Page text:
Fortunately, in-park campgrounds aren’t your only option. RV camping near Yosemite tend to have more availability. You’ll also be able to find options for hookups and pull-through sites so that you don’t have to back up and maneuver your RV in tight quarters.
The closest RV Camping near Yosemite Valley is Indian Flat Campground along Highway 140, ‘The All-Weather Highway’. Located in El Portal, Indian Flat is less than 10 minutes from the Arch Rock Entrance Station to Yosemite and just 30 minutes from the Yosemite Valley Visitor Center. Though slightly longer than taking Highway 120 from the San Francisco Bay Area, Highway 140 has more RV-friendly driving and takes almost the same amount of time. Plus, the lower elevation makes this route especially convenient during cooler weather when there is a chance of snow. Along with 25 tent sites and two cabins with kitchenettes, Indian Flat has 25 RV sites. All RV sites have water and sewer, and a small number have full hookups. Guests are welcome to swim in the lodge pool next door.
The Summerdale Campground is the closest RV camping near Yosemite and is next to the park boundary along Highway 41 – only 1.5 miles from the entrance gate – in the Sierra National Forest. The maximum vehicle length is 25 feet, and the campground has water, picnic tables, grills, campfire rings and vault toilets, but no hookups.
Although it’s just under an hour to the Yosemite Valley Visitor Center, you will be at major Yosemite attractions like the Mariposa Grove of Giant Sequoias in only 3 minutes. In addition to easy access to Yosemite, you’ll find excellent fishing nearby in Big Creek.
Reservations are required at least three days before arrival, and there is a two-night minimum stay on weekends and a three-night minimum stay over holidays.
RV campsites at the Mariposa County Fairgrounds
Arranged amid lawns, and shade trees, the Mariposa County Fairgrounds is great for RV camping near Yosemite and the fairgrounds have RV camping spaces for individuals and groups of any size. The sites have water and electric hookups, and conveniently located dump stations. There is a centrally located picnic area, and a friendly caretaker lives on-site. Individual camping is available on a first-come, first-served basis using a self-registration system on-site, making this a great option for more spontaneous trips. (Reservations are required for groups.) Be sure to check out this option if you are planning to travel into the park via Highway 140.
You can fit any size RV or slideout at Yosemite Ridge Resort. This convenient campground is located along Highway 120 in the town of Buck Meadows, only 12 miles from the west entrance gate to Yosemite. The RV sites have full hookups, and satellite TV along with plenty of shade and mountain views. There is also a gas station and store on-premises for any last-minute needs. Plus, if you decide that you want to spread out, you’ll also find cozy cabins and cottages available for rent at the resort.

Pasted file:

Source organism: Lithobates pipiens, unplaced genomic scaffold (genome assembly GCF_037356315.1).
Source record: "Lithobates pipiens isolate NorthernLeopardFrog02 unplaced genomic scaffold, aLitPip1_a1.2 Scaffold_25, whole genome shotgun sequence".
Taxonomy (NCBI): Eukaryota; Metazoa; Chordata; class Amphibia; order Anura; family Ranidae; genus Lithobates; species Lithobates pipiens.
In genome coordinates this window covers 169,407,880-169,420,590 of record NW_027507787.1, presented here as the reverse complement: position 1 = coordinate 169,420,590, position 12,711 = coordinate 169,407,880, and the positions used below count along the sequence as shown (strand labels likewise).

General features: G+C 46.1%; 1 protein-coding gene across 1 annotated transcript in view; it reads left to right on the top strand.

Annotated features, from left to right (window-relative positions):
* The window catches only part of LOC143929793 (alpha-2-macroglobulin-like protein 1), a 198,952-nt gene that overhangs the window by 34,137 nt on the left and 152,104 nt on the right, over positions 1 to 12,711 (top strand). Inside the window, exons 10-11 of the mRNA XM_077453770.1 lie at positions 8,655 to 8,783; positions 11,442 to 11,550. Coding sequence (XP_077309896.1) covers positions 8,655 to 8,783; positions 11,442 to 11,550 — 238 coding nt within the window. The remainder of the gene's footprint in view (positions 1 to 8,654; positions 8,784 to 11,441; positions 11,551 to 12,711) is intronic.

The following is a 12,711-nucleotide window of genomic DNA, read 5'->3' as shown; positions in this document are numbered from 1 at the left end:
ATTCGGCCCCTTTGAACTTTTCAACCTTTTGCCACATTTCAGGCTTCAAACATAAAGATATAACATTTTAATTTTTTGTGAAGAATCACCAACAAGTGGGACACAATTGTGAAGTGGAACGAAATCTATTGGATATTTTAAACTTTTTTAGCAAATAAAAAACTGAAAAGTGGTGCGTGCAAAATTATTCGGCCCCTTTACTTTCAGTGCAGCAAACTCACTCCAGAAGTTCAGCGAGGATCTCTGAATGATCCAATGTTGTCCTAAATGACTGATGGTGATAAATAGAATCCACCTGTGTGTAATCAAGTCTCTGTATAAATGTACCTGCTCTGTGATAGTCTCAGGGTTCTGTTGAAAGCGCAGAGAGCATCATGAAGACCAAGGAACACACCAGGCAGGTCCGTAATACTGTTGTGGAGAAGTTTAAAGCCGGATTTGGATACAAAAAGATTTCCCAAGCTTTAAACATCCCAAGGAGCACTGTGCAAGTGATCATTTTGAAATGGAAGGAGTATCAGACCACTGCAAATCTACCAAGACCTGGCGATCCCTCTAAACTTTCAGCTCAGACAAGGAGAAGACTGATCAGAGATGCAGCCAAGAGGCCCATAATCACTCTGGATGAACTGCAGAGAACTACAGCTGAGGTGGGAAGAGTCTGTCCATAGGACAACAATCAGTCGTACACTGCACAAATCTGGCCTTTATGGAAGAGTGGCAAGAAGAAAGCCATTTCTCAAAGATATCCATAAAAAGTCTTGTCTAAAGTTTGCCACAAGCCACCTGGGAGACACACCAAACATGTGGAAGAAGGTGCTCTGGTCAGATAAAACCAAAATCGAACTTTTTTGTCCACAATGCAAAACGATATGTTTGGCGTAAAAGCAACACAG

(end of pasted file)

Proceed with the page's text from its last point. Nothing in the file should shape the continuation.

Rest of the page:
Campsites at the Westlake Campground
Yosemite Westlake Campground and RV Park provides 24 full-hookup RV spots 24 miles from Yosemite National Park’s west entrance along Highway 120. Close to 3 lakes (within a 15-mile radius), 2 river rafting companies, 4-wheel drive trails, horseback riding, and more. If you’re looking for supplies or don’t feel like cooking, you’ll find a small market and café within a mile, as well as other services in Greeley Hill.
For those up for a more rustic experience, there are also several more primitive campgrounds where you can spend the night in your RV. McCabe Flat and Railroad Flat campgrounds are on Bureau of Land Management land, located along the Merced River. Turn west at the Briceburg Visitor’s Center and cross the bridge. These roads are not recommended for RVs more than 18 feet long for a reason. However, if you can make your way to the campgrounds, you’ll find a quiet and inexpensive camping experience. There is no water at the campground, but you can fill up at the Briceburg Bridge.
Lakeside campsites at Bagby Campground on Lake McClure
Further from Yosemite National Park but perfect for a path-less-traveled adventure, check out some of the camping along Lake McClure and Lake McSwain. These campgrounds feature lake access, lots of water-based recreation, plenty of fishing opportunities and water-electric hookups. Barrett Cove Camping and Recreation even provides easy access to Exchequer Mountain Bike Park with bike-only trails overlooking Lake McClure.
Find more general information about these lake recreation areas on the way to Yosemite.
In the other direction from Highway 140, you can also find the Jerseydale Campground. This is a free campground with minimal services about 1h and 15 minutes from the Yosemite Valley Visitor Center.
Finally, if you don’t have an RV already, but would love the experience of staying in one, make a reservation at Autocamp Yosemite. At Autocamp Yosemite, you’ll enjoy custom Airstreams with spa-inspired bathrooms along with access to a variety of high-end amenities like the mid-century modern Signature Clubhouse, complimentary coffee and tea, a freshwater pond and pool, and heated outdoor furniture so you can stay warm and cozy while enjoying the fresh air. Autocamp is one of the most comfortable ways to enjoy Yosemite RV camping! A convenient daily YARTS shuttle takes you straight into Yosemite National Park leaving you free to enjoy the scenery while someone else does the driving, and the shops and dining options in the historic town of Mariposa are only a few minutes away.
Whether your preference lean toward the simplicity of staying close to the out of doors, or you’re looking for a winter lodging basecamp with all the amenities, Yosemite Mariposa County has something to delight you this winter season.
Learn how to find RV Camping on your Yosemite National park visit. Navigate in-park camping and learn about convenient alternatives nearby in Mariposa County.
Familiar old names are being welcomed back to Yosemite after the conclusion of a successful trademark dispute settlement. The temporary tarp with “Half Dome Village” printed on it which covered the beloved wooden sign marking the entrance to Camp Curry came down & signs and maps will be changed out all over the park over the next few months.